To Pimp a Butterfly by Kendrick Lamar | A Retrospective Look

Mark Chinapen
Jan 21 · 8 min read

The following article was originally published on my now-defunct Wix website in 2018.

3 years ago today, Kendrick Lamar’s third studio album To Pimp a Butterfly dropped eight days ahead of its March 23rd release date. An error caused by Interscope Records made the album available in its entirety on Itunes and Spotify. Whether or not TPAB came out ahead of its set date or not, I still wasn’t prepared for what I was about to witness. This is an album that to this day, I consider to be the best rap album I’ve heard in the past 8 years and Kendrick Lamar’s best album in his discography. Be warned this is a long post, so proceed with caution.

During this time, I was about a third of the way through my senior year in high school. Up until this point, I was very familiar with Kendrick’s work, I can say that he was the only rapper other than Eminem and Kanye who I legitimately “stanned” over. I spent the first 3 or so years of high school bumping his past projects like Section.80 and Good Kid m.A.A.d. City nearly every single day, to the point where I’ve pretty much memorized the voice mail Kendrick’s mom leaves for him at the end of “Real”, one of the closing tracks to GKMC. What got me so enveloped in the Compton MC’s music was his lyricism, Kendrick has a knack to tell a story with each song. Whether it’s about the relationship between peer pressure and alcoholism that he expresses through “Swimming Pools”. Or a trip down memory lane with “m.A.A.d city”, Kendrick never fails to make each track a worthwhile listen. So to say that I was excited about Kendrick’s next album would be an understatement, I was beyond hyped, and when TPAB unexpectedly appeared on iTunes you can be damn sure I downloaded it in a heartbeat.

The first time I played TPAB, it threw me for a loop. Elements of old school funk, jazz, and spoken word are littered everywhere on TPAB. Working alongside producers such as Flying Lotus and Thundercat only enhances this sound even further. Now, I could go on and on about how different TPAB sounds in comparison to Kendrick’s other projects, but by now mostly everyone’s heard it, and mostly everybody is aware of the jazziness. What I’d like to talk about for the rest of this post, however, is the album’s concept. Something that I consider to be one of the shining aspects of TPAB, and something that has stuck with me profoundly.

This is not a day in the life of a young Compton boy who found ways to survive on the streets as we heard on GKMC. This is a story far less straight forward, it was something more cerebral and conscious. If GKMC’s story is told like a movie, then TPAB’s structure is similar to that of a novel. Instead of telling you what is literally happening in a song, Kendrick speaks in metaphors that allude to each song’s situation. TPAB is an album that deals with materialism, racism, oppression, and above all else, self-love. The album’s title To Pimp a Butterfly, while a clever nod to Harper Lee’s To Kill a Mockingbird, is also a metaphor for the literal pimping of something as beautiful/free as a butterfly. I and many other hip hop heads have interpreted this as the pimping or exploitation of black people/culture by the hands of the United States. The topics and themes that TPAB dealt with were definitely a lot to take in when I first listened to it as a seventeen-year-old, but as I’ve gotten older and re-listened to the album multiple times, the story becomes clearer and clearer.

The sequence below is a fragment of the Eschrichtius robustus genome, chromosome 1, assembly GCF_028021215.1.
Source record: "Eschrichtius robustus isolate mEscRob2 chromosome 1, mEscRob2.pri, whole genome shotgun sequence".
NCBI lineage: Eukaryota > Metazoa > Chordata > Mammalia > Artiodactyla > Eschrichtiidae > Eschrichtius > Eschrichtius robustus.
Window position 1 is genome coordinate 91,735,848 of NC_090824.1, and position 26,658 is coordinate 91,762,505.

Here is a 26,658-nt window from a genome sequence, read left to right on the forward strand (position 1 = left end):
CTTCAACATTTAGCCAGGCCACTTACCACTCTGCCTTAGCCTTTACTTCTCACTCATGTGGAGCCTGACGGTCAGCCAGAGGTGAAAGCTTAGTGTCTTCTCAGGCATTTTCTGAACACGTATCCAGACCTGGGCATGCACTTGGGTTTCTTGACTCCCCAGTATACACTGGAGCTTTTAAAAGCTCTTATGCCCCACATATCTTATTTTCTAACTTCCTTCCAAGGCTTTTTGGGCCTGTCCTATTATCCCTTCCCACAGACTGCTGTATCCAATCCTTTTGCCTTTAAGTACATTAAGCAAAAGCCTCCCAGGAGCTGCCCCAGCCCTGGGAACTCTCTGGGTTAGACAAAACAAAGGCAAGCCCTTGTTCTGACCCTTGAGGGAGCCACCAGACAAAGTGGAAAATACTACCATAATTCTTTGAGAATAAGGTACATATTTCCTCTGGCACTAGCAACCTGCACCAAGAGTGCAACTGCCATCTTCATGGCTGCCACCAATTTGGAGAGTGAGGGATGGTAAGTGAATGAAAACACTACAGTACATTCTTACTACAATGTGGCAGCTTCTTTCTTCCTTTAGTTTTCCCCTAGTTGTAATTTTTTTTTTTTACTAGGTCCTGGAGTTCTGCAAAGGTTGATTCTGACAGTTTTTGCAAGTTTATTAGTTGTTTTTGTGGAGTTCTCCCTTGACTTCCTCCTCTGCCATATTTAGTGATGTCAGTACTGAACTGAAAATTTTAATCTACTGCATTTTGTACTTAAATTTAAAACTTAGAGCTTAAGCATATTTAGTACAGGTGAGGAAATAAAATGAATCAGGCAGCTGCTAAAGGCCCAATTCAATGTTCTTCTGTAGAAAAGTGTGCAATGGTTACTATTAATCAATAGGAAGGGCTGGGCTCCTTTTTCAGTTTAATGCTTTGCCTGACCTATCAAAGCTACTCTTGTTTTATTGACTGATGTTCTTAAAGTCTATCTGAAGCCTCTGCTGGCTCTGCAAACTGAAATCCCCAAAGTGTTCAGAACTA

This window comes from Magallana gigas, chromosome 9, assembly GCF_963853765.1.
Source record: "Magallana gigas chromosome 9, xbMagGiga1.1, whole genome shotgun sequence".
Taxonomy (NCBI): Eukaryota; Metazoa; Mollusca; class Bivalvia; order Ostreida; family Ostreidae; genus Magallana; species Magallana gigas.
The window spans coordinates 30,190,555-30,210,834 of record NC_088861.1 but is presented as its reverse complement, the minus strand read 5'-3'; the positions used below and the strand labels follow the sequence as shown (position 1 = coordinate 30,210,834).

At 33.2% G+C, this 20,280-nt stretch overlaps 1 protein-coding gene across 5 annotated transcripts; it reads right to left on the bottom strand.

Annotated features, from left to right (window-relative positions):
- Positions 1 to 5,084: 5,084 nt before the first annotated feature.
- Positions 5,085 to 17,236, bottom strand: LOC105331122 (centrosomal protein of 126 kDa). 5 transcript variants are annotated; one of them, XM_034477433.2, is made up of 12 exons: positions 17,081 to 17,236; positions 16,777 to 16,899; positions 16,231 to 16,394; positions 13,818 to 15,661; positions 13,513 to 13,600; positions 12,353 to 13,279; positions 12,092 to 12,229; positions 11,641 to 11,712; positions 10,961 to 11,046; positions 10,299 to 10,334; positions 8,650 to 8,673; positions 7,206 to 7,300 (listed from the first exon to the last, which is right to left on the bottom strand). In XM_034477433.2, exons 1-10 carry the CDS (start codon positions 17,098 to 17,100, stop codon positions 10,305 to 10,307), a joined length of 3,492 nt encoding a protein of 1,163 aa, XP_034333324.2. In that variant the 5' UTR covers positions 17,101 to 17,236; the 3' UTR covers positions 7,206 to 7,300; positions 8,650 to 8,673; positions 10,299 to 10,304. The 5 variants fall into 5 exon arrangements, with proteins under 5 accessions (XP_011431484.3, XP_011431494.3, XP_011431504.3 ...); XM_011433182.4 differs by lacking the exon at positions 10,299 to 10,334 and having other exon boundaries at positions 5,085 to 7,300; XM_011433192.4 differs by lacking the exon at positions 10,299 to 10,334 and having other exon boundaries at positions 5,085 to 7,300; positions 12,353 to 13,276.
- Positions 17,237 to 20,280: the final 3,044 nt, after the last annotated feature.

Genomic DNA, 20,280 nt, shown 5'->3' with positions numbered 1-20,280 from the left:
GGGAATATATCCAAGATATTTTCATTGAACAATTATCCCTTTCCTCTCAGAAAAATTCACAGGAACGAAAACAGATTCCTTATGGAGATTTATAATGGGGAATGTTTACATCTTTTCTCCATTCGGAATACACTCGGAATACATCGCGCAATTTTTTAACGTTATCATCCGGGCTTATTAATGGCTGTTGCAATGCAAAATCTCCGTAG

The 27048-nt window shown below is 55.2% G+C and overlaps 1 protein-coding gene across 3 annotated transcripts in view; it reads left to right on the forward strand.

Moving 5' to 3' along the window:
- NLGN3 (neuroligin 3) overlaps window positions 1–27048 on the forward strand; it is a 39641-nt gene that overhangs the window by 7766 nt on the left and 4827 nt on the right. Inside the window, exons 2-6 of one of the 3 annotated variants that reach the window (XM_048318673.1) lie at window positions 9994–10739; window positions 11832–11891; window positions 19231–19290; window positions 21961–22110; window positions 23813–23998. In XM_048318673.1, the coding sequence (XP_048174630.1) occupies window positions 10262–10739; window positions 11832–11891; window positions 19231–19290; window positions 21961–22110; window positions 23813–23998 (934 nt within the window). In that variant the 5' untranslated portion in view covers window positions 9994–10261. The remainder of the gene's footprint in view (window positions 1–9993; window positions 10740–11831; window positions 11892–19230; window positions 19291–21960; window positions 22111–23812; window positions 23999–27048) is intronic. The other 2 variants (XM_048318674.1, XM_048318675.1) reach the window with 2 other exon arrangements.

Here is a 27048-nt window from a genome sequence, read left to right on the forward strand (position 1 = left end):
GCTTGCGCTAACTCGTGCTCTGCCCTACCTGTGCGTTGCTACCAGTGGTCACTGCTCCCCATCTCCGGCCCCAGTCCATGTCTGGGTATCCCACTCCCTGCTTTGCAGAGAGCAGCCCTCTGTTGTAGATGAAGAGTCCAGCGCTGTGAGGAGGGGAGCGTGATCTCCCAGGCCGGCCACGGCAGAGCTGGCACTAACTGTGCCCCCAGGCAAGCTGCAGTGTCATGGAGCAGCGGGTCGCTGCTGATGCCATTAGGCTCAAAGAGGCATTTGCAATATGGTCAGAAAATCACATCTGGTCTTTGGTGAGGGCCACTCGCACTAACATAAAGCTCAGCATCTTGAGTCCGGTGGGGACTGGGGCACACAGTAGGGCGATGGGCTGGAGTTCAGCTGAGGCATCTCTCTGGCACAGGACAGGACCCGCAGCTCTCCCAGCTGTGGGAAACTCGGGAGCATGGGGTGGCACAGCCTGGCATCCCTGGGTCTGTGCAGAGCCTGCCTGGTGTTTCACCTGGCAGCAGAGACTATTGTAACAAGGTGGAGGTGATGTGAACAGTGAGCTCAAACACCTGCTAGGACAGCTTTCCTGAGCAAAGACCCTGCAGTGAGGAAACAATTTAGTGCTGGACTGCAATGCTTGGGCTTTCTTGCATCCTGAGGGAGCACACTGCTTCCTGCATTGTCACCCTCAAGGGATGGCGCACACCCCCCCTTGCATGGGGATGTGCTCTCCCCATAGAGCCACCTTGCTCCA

While I would love to go into a full track by track analysis of TPAB’s story, for the interest of time I feel it’d be best to give a slight Tl:DR version. For clarification, here is a poem Kendrick delivers on the final track “Mortal Man”, which essentially sums up the album.

“The caterpillar is a prisoner to the streets that conceived it. Its only job is to eat or consume everything around it in order to protect itself from this mad city. While consuming its environment, the caterpillar begins to notice ways to survive. One thing it notices is how much the world shuns him but praises the butterfly. The butterfly represents the talent, the thoughtfulness, and the beauty within the caterpillar. But having a harsh outlook on life, the caterpillar sees the butterfly as weak and figures out a way to pimp it to its own benefits. Already surrounded by this mad city, the caterpillar goes to work on the cocoon which institutionalizes him. He can no longer see past his own thoughts; he’s trapped. While trapped inside these walls, certain ideas take root, such as going home and bringing new concepts to this mad city. The result? Wings begin to emerge, breaking the cycle of feeling stagnant. Finally free, the butterfly sheds light on situations that the caterpillar never considered, ending the eternal struggle. Although the caterpillar and the butterfly are completely different, they are one in the same.”

This is how I’ve interpreted the poem in the countless times I’ve listened to TPAB and how it tells the full story. Kendrick speaks very metaphorically in this excerpt, but here are three things to consider: the caterpillar, the butterfly, and the cocoon. The caterpillar is the Kendrick Lamar who is a prisoner to the streets of Compton, consuming what his environment feeds him. The butterfly is the hidden talent within the caterpillar, who has raised himself above the trappings of the caterpillar’s environment. In this case, the Kendrick Lamar we know of today. The cocoon is a metaphor for the various elements that keep the caterpillar trapped in its environment, fooling it into thinking that it can be satisfied when in reality it stops the caterpillar from transforming into a butterfly. These can be things such as materialism, racism, imprisonment, etc.